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Hackers meet professor's challenge to pen test his online world

Taylor Armerding | Dec. 5, 2013
An NYU professor challenged a team of hackers to break into his online world. They did, but it was not easy or cheap

Everybody knows, or ought to know, about the risks of being hacked. But it's easy to slip into a level of denial about an amorphous threat and get careless if you don't think anybody is out specifically to get you.

But what if a group of somebodies is out to get you, and you know they are and exactly who they are, because you arranged for them to try? That is what New York University Professor and PandoDaily editor Adam Penenberg did with Trustwave's advanced research and ethical hacking team, SpiderLabs. He challenged them to conduct a personal "pen test" on him.

And the answer, at least in his case, is that knowing that they were out to get him didn't stop them. He got hacked. As he wrote, in an account of the project last month, while conducting a class at NYU, "without warning, my computer freezes.

"I fruitlessly tap on the keyboard as my laptop takes on a life of its own and reboots. Seconds later the screen flashes a message. To receive the four-digit code I need to unlock it I'll have to dial a number with a 312 area code. Then my iPhone, set on vibrate and sitting idly on the table, beeps madly."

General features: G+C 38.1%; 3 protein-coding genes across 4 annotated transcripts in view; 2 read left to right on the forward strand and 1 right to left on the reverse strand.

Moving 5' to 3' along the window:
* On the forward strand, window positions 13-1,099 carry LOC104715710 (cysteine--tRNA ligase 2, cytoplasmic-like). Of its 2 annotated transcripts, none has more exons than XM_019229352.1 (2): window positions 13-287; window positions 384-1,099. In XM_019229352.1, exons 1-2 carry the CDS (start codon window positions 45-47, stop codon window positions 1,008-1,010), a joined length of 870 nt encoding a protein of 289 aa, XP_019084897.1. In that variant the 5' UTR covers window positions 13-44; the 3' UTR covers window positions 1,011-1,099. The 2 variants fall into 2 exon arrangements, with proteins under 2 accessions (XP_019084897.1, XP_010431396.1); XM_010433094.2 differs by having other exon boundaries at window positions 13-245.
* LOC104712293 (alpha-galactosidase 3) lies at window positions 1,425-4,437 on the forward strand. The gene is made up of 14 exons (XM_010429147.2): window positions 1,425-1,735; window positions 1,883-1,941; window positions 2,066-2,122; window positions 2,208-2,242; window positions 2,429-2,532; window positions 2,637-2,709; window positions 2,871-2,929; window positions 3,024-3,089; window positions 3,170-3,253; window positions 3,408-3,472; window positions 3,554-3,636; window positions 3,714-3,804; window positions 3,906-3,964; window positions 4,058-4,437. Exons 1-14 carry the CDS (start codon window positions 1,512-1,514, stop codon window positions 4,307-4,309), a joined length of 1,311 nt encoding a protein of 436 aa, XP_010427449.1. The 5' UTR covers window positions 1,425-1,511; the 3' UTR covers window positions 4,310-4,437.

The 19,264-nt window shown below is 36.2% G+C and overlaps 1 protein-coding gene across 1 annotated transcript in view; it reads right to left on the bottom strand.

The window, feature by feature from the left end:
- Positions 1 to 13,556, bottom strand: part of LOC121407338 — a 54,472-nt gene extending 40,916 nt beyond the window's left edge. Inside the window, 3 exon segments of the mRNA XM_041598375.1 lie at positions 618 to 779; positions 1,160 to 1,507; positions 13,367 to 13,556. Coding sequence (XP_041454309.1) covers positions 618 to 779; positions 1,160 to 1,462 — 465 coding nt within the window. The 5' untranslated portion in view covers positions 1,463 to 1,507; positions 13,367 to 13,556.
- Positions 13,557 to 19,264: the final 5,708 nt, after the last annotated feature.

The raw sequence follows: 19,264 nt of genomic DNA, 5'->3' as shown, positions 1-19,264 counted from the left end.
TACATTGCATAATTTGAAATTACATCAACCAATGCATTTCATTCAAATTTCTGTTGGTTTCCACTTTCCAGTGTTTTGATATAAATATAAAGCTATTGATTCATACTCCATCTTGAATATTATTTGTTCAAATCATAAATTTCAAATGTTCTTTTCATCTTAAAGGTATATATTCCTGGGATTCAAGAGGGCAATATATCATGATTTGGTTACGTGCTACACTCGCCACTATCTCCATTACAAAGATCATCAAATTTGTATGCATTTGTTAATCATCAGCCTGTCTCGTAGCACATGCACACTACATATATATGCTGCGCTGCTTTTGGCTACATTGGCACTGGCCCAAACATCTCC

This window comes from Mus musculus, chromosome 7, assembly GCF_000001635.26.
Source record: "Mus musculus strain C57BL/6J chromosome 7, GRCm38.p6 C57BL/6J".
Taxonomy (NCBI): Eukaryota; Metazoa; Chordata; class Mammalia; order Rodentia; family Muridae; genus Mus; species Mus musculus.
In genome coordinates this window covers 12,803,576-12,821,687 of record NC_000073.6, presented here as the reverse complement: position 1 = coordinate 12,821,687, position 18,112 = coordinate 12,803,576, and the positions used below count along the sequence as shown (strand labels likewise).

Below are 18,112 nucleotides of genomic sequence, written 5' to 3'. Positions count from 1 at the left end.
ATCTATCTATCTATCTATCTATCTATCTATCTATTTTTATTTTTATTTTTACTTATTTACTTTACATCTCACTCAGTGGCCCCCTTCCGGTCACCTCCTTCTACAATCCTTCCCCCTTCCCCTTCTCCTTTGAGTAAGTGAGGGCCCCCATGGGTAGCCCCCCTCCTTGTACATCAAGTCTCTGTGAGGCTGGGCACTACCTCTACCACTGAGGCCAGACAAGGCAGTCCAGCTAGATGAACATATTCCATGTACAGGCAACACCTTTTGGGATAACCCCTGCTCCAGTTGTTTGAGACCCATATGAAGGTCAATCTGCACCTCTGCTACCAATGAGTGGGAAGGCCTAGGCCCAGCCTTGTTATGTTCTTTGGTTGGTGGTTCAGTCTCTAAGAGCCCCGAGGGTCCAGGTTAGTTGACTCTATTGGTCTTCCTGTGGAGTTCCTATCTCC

That was just the visible and audible, damage, however. By the time Penenberg's computer froze, the Trustwave team, led by Nicholas Percoco — at the time SpiderLabs' senior vice president (he has since left to become a director in the information practice at KPMG) — had gained access to his family's W2s (with Social Security numbers), copies of credit card and bank statements, his checking and savings accounts, a corporate bond account, credit card statements, online bills, his Amazon, Facebook and Twitter accounts and his iCloud password, through which they put both his iPhone and laptop into stolen mode.

The team did a couple of relatively harmless things to demonstrate its success, like ordering 100 plastic spiders from Amazon and having them shipped to his home, and posting some fake tweets.

But the bottom line was, once they were inside his laptop, there were, "few firewalls protecting my data, and (they were) mostly in the form of a pastiche of passwords and log-in credentials. These, I quickly learned, were not secure."

Therefore, "I don't delude myself into thinking I'm protected from prying eyes — the government's or anyone else's, if they belong to someone with the right combination of skills, resources and determination," he wrote.

There would appear to be some moderately reassuring news in this story, however, at least for those who aren't prominent or wealthy enough to become a specific target for the black hats. While the SpiderLabs team was able to hack Penenberg, it took weeks, was difficult, complicated and very expensive. Without the specific agreement, he likely wouldn't have been worth the trouble.


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